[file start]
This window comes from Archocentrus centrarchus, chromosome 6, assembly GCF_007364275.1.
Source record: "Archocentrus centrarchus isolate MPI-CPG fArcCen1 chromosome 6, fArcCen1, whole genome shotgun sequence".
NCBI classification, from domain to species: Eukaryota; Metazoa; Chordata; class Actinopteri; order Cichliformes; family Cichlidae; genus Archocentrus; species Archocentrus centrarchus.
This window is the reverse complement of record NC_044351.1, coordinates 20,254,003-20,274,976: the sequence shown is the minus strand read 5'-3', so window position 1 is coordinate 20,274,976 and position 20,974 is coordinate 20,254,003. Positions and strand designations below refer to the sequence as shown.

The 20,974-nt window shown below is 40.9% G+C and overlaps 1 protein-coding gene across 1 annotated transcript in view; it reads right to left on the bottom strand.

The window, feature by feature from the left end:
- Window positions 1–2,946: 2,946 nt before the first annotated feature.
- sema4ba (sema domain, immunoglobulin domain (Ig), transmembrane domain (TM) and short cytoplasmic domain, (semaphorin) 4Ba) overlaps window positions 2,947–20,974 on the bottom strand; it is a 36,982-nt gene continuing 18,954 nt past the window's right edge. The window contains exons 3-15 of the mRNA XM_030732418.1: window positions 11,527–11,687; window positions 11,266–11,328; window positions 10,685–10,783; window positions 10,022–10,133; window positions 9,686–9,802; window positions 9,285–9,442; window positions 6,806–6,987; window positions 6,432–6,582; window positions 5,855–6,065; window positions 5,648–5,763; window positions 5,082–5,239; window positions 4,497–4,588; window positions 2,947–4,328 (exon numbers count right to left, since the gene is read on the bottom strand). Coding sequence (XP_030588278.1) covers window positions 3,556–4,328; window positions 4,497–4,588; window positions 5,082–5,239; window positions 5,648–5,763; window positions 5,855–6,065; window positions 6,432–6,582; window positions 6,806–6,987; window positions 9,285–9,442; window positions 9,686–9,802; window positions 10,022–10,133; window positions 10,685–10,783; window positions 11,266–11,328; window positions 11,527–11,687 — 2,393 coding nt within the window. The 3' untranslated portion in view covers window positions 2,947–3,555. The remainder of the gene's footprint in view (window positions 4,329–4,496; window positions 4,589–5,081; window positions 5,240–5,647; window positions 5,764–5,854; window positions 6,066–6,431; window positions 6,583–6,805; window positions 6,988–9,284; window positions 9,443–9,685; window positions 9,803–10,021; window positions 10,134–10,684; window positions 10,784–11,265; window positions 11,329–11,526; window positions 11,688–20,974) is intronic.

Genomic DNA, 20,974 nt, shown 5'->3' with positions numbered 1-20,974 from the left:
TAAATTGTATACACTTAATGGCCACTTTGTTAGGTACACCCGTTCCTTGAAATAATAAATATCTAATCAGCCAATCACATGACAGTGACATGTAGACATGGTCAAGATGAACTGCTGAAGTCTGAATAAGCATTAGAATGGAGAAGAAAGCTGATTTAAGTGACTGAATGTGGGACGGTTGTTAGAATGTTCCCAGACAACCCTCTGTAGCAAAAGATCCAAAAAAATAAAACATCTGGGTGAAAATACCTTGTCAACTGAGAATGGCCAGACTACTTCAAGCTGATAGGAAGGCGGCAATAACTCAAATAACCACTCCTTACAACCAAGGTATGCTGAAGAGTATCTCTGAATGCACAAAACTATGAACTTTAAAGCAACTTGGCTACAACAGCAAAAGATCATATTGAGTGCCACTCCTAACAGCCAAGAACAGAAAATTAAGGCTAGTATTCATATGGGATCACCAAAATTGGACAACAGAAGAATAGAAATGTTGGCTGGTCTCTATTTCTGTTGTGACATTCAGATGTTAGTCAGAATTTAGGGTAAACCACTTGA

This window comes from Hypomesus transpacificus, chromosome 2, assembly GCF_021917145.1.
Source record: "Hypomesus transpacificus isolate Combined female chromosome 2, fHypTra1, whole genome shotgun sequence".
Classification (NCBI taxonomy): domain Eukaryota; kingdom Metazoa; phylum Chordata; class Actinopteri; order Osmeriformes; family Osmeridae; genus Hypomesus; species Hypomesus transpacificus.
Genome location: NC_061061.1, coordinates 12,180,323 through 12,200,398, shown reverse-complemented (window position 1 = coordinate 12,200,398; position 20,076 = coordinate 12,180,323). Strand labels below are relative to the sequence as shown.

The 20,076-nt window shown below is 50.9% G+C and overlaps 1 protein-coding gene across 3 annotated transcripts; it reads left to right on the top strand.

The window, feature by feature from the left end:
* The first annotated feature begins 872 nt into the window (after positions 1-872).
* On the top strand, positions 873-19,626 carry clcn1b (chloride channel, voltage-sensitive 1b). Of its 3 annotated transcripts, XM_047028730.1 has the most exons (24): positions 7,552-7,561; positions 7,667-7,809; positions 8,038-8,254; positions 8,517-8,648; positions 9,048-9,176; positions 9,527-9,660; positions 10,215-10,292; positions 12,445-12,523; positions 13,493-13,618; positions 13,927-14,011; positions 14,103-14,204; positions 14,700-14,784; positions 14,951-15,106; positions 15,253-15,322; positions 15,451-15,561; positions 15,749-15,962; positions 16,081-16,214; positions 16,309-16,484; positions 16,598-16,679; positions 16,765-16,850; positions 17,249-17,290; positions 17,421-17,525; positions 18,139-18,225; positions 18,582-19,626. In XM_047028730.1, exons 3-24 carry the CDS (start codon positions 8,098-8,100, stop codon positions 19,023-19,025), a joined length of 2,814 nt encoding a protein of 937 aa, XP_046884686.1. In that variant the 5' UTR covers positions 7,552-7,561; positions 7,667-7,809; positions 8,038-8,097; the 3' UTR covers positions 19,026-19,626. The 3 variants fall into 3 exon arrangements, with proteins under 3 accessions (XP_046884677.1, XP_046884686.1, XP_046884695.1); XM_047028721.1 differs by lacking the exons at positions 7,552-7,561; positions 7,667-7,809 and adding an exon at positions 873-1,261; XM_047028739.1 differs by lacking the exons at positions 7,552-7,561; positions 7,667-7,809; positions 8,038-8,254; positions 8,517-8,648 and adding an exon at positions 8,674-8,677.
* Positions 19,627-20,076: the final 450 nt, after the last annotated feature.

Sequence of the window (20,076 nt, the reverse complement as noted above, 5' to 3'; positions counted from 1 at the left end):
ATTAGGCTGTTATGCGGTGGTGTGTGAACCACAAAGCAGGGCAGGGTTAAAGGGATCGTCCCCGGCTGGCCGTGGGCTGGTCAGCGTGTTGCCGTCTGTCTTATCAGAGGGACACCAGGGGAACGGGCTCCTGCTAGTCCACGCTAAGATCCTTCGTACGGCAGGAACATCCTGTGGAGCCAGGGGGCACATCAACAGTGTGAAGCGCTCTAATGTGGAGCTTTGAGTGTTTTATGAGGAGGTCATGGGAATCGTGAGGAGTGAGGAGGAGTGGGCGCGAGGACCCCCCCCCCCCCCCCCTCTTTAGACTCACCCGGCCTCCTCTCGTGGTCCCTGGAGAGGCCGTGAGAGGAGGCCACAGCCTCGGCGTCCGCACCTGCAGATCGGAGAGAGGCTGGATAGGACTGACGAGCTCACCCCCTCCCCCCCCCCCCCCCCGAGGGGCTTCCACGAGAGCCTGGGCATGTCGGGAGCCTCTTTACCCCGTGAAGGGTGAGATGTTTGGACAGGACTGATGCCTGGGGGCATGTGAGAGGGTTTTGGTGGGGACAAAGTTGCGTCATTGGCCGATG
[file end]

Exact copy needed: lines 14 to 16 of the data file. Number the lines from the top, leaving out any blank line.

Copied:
Genome location: NC_061061.1, coordinates 12,180,323 through 12,200,398, shown reverse-complemented (window position 1 = coordinate 12,200,398; position 20,076 = coordinate 12,180,323). Strand labels below are relative to the sequence as shown.

The 20,076-nt window shown below is 50.9% G+C and overlaps 1 protein-coding gene across 3 annotated transcripts; it reads left to right on the top strand.

The window, feature by feature from the left end: